Describe how you have planned to meet the needs of all students in your classroom with varied
learning styles and abilities, English language proficiency, health, physical ability, etc. How will you
extend and enrich the learning of students who finish early? How will you support the learning of
children struggling with your objectives?
There are a variety of learners in the classroom. Some have a harder time listening with directions, there are
learners who can’t read, or become frustrated when reading and writing. In order to best help those who have a hard
time listening, I will work to create an engaging lesson they will want to listen to and participate in. These types of
students will also be allowed to sit in a chair during carpet time. This allows them to be further from the class and
gives them a little more freedom to fidget in their seats.
There are also learners in the class who become frustrated from reading and writing. In this case, they have the
option to write short phrases instead of a full paragraph. This may also help those students who are English Language
Learners.
I.

WHAT COULD GO WRONG WITH THIS LESSON AND WHAT WILL YOU DO ABOUT IT?
Think about this! It may help you avoid an embarrassing situation.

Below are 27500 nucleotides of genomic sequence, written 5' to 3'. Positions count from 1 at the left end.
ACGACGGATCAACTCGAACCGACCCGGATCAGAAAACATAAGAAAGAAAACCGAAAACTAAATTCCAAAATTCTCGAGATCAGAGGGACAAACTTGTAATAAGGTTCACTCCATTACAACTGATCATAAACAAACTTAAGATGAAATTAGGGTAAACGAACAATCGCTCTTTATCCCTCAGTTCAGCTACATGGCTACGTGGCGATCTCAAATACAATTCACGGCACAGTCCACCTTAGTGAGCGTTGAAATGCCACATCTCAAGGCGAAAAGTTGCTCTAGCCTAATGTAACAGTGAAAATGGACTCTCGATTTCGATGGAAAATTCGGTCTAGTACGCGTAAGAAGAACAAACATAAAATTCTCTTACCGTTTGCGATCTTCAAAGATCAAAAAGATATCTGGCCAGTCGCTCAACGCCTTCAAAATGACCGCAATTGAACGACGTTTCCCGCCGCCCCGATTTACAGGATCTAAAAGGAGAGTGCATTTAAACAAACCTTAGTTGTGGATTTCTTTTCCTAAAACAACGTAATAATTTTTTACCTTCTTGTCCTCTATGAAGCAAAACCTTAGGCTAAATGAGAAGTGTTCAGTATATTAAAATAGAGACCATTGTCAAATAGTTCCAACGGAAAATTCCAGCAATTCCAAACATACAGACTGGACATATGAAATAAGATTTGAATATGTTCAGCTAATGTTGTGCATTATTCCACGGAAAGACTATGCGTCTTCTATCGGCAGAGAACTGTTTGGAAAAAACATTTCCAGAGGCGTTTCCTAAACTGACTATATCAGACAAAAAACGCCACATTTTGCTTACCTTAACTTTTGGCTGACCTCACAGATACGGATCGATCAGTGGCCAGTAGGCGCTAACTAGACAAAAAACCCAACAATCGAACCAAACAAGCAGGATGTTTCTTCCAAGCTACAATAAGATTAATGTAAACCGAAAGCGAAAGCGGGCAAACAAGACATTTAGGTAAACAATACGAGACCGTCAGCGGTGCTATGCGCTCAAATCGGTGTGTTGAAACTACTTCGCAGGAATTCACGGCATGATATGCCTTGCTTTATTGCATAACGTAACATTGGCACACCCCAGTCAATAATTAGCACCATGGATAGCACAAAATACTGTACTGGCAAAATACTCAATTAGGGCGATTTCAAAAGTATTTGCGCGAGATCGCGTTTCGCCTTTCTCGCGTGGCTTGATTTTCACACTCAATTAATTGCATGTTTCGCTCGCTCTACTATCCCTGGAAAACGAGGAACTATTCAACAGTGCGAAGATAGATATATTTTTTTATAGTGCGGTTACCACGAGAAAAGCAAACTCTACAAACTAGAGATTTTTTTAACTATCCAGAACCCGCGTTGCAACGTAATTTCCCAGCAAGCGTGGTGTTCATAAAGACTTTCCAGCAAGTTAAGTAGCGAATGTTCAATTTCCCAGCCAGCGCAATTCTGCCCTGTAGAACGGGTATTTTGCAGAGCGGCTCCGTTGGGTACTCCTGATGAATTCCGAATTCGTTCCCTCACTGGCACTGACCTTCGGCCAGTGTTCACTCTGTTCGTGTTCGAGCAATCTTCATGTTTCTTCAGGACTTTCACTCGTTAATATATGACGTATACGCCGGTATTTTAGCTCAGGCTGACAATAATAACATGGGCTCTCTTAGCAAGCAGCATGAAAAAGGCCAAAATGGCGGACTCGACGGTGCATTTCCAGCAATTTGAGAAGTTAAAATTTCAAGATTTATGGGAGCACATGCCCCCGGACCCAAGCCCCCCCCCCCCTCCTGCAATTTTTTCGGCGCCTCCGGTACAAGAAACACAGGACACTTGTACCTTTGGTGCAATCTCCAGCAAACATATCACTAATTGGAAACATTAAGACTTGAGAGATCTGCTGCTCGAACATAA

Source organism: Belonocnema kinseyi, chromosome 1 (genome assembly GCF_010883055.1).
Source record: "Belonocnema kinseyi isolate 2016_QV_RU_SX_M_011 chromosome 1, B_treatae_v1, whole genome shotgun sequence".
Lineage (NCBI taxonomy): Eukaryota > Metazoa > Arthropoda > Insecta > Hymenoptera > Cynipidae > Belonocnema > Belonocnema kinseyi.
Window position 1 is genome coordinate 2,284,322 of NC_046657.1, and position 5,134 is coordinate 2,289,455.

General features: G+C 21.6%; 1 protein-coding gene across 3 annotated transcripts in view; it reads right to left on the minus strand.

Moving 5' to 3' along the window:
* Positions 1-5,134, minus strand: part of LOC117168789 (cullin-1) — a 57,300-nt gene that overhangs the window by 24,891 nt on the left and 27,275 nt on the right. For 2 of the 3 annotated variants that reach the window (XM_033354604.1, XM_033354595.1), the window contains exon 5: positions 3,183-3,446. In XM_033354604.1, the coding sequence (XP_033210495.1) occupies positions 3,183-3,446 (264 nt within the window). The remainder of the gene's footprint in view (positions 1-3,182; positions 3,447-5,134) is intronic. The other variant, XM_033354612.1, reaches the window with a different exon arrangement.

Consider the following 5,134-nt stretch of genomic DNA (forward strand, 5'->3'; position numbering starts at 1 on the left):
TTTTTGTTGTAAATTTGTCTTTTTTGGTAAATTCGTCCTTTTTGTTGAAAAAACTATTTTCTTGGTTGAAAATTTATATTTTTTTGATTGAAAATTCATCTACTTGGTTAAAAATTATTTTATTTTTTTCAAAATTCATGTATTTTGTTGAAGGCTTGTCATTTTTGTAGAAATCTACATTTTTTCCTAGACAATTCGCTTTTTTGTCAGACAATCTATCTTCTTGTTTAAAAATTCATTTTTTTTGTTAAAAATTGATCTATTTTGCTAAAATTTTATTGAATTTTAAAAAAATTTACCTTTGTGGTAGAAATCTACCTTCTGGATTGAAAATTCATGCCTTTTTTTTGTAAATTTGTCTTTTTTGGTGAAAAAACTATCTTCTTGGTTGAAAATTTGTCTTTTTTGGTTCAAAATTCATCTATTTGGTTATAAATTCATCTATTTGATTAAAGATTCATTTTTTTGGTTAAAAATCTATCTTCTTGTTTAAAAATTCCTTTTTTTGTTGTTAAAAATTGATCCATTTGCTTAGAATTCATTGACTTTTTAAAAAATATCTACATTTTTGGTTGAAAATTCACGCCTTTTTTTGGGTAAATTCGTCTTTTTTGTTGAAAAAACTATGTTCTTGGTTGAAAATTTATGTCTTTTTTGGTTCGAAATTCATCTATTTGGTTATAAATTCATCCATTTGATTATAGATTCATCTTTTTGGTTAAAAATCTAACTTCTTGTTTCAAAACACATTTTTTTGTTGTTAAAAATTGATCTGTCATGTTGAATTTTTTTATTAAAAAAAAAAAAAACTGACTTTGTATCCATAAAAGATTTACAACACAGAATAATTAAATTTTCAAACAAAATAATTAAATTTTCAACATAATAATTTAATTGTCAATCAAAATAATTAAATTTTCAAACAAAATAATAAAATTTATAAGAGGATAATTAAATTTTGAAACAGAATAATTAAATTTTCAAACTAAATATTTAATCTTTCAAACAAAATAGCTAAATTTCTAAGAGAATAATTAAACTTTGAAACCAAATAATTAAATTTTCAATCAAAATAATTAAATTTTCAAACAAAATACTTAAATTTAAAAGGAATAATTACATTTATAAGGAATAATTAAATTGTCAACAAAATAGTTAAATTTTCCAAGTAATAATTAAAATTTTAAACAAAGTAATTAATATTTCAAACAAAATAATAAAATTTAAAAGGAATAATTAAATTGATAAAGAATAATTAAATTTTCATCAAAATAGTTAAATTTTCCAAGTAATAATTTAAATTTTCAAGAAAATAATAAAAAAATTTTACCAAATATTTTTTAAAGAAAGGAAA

Child could have an outburst during my lesson: in this case there would be more time constraints on the lesson
as I or another teacher would have to step in to help this child. This may cause discussion time to get
shortened. Students could be distracted as they are working on an activity and may need more time to finish.

I may also make a mistake when reading or asking important questions about the book: In this case, I can use it
as a learning experience for the students. They can begin to better understand that even adults make mistakes
when they read.

Lesson Implementation Reflection
As soon as possible after teaching your lesson, think about the experience. Use the questions/prompts below to
guide your thinking. Be thorough in your reflection and use specific examples to support your insights.
I. How did your actual teaching of the lesson differ from your plans? Describe the changes and explain
why you made them.
During the read aloud, I pulled out important vocabulary words that students may or may not
understand prior to listening to this book. I chose words such as espresso beans and explained that
espresso beans are used to make coffee. I wish I had created these prior to the lesson. I made this
change as I was reading because I realized that many students might not know certain words that may
be important to know for their writing piece.
I also spent longer than planned asking questions before, during, and after the story. I asked students
after Duck ran for governor what they think he will do next. This allowed students to better
comprehend the text before writing. We made some predictions and I asked students to attempt to
explain some of the vocabulary words that I pulled from the story.
II. Based on the assessment you created, what can you conclude about your impact on student learning?
Did they learn? Who learned? What did they learn? What evidence can you offer that your conclusions
are valid?
I feel that students learned a little bit about the election process, which helped to set them up for the